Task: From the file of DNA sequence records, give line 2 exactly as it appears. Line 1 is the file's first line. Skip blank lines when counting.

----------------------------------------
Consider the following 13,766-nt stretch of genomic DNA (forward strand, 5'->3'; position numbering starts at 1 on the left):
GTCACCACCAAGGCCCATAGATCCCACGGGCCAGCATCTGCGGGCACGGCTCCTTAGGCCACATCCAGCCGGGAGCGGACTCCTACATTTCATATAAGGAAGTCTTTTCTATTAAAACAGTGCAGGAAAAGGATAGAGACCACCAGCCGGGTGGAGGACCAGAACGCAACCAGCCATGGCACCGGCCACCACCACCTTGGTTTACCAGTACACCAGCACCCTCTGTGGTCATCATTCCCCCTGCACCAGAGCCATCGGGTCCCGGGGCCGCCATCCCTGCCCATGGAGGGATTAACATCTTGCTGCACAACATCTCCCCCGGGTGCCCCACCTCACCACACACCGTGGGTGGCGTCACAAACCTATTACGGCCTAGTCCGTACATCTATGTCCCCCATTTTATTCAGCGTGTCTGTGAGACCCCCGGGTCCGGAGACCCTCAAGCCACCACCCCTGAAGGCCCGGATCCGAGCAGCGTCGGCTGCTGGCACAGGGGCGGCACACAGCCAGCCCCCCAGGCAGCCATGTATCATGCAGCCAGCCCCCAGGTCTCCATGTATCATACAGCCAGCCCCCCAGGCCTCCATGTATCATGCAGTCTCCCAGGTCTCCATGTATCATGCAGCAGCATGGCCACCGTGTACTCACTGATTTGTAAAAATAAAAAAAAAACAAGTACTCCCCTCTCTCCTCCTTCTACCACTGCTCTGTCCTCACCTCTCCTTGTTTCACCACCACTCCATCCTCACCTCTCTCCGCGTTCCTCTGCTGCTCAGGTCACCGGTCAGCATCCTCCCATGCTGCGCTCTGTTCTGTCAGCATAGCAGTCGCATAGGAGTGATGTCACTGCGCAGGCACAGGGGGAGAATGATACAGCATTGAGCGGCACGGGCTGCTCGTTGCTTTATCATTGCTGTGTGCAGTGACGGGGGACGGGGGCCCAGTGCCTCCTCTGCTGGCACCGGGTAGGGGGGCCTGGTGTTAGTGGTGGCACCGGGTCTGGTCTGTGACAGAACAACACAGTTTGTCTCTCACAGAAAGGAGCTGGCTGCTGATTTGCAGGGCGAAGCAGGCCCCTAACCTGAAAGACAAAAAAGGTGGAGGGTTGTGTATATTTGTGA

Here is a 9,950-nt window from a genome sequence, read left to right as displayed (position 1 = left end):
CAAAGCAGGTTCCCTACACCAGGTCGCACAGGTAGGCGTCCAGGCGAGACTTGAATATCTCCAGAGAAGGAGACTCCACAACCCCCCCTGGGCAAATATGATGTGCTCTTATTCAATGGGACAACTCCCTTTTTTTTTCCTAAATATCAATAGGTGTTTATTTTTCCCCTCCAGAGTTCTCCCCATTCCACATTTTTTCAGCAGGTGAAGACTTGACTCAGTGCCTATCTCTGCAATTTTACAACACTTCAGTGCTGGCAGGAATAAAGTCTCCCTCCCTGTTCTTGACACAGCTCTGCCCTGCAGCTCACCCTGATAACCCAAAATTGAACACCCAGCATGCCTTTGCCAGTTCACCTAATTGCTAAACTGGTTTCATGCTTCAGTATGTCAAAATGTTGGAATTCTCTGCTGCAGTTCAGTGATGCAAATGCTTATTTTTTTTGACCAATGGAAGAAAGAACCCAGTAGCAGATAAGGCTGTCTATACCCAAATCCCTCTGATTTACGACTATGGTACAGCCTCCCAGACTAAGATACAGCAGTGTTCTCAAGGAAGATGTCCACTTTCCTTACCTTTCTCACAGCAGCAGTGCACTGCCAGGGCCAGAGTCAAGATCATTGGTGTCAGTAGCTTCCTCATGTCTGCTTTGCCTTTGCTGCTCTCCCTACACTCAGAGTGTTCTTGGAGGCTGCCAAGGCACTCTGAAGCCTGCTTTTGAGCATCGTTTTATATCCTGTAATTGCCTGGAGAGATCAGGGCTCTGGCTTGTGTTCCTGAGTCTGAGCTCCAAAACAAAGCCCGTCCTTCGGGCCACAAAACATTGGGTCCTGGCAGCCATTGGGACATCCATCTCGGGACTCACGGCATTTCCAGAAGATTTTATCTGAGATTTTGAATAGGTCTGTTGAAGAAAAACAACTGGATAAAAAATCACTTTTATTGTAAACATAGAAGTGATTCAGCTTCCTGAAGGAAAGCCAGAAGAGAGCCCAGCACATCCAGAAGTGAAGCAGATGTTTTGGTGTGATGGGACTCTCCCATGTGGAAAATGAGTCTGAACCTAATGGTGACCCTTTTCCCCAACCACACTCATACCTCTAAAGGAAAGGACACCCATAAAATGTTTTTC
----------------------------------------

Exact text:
GTCACCACCAAGGCCCATAGATCCCACGGGCCAGCATCTGCGGGCACGGCTCCTTAGGCCACATCCAGCCGGGAGCGGACTCCTACATTTCATATAAGGAAGTCTTTTCTATTAAAACAGTGCAGGAAAAGGATAGAGACCACCAGCCGGGTGGAGGACCAGAACGCAACCAGCCATGGCACCGGCCACCACCACCTTGGTTTACCAGTACACCAGCACCCTCTGTGGTCATCATTCCCCCTGCACCAGAGCCATCGGGTCCCGGGGCCGCCATCCCTGCCCATGGAGGGATTAACATCTTGCTGCACAACATCTCCCCCGGGTGCCCCACCTCACCACACACCGTGGGTGGCGTCACAAACCTATTACGGCCTAGTCCGTACATCTATGTCCCCCATTTTATTCAGCGTGTCTGTGAGACCCCCGGGTCCGGAGACCCTCAAGCCACCACCCCTGAAGGCCCGGATCCGAGCAGCGTCGGCTGCTGGCACAGGGGCGGCACACAGCCAGCCCCCCAGGCAGCCATGTATCATGCAGCCAGCCCCCAGGTCTCCATGTATCATACAGCCAGCCCCCCAGGCCTCCATGTATCATGCAGTCTCCCAGGTCTCCATGTATCATGCAGCAGCATGGCCACCGTGTACTCACTGATTTGTAAAAATAAAAAAAAAACAAGTACTCCCCTCTCTCCTCCTTCTACCACTGCTCTGTCCTCACCTCTCCTTGTTTCACCACCACTCCATCCTCACCTCTCTCCGCGTTCCTCTGCTGCTCAGGTCACCGGTCAGCATCCTCCCATGCTGCGCTCTGTTCTGTCAGCATAGCAGTCGCATAGGAGTGATGTCACTGCGCAGGCACAGGGGGAGAATGATACAGCATTGAGCGGCACGGGCTGCTCGTTGCTTTATCATTGCTGTGTGCAGTGACGGGGGACGGGGGCCCAGTGCCTCCTCTGCTGGCACCGGGTAGGGGGGCCTGGTGTTAGTGGTGGCACCGGGTCTGGTCTGTGACAGAACAACACAGTTTGTCTCTCACAGAAAGGAGCTGGCTGCTGATTTGCAGGGCGAAGCAGGCCCCTAACCTGAAAGACAAAAAAGGTGGAGGGTTGTGTATATTTGTGA